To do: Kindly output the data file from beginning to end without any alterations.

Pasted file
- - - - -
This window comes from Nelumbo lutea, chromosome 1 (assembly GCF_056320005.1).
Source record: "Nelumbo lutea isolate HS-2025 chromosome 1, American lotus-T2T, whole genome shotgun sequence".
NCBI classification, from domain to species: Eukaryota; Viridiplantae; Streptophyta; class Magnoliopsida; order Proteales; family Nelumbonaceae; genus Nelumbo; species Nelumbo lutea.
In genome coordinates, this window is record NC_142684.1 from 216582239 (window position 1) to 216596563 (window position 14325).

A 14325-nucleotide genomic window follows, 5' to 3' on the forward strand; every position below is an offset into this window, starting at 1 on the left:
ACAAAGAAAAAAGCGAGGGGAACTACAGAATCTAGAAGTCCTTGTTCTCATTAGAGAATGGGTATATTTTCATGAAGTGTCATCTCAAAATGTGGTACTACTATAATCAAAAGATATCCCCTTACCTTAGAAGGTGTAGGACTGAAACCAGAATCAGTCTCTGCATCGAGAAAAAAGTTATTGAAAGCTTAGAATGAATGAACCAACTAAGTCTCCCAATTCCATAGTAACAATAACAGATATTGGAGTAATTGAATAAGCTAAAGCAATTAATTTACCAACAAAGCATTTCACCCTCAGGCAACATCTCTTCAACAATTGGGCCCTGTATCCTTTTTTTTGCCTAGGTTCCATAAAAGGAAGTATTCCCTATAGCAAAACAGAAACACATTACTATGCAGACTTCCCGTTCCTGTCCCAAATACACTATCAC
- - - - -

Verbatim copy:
This window comes from Nelumbo lutea, chromosome 1 (assembly GCF_056320005.1).
Source record: "Nelumbo lutea isolate HS-2025 chromosome 1, American lotus-T2T, whole genome shotgun sequence".
NCBI classification, from domain to species: Eukaryota; Viridiplantae; Streptophyta; class Magnoliopsida; order Proteales; family Nelumbonaceae; genus Nelumbo; species Nelumbo lutea.
In genome coordinates, this window is record NC_142684.1 from 216582239 (window position 1) to 216596563 (window position 14325).

A 14325-nucleotide genomic window follows, 5' to 3' on the forward strand; every position below is an offset into this window, starting at 1 on the left:
ACAAAGAAAAAAGCGAGGGGAACTACAGAATCTAGAAGTCCTTGTTCTCATTAGAGAATGGGTATATTTTCATGAAGTGTCATCTCAAAATGTGGTACTACTATAATCAAAAGATATCCCCTTACCTTAGAAGGTGTAGGACTGAAACCAGAATCAGTCTCTGCATCGAGAAAAAAGTTATTGAAAGCTTAGAATGAATGAACCAACTAAGTCTCCCAATTCCATAGTAACAATAACAGATATTGGAGTAATTGAATAAGCTAAAGCAATTAATTTACCAACAAAGCATTTCACCCTCAGGCAACATCTCTTCAACAATTGGGCCCTGTATCCTTTTTTTTGCCTAGGTTCCATAAAAGGAAGTATTCCCTATAGCAAAACAGAAACACATTACTATGCAGACTTCCCGTTCCTGTCCCAAATACACTATCAC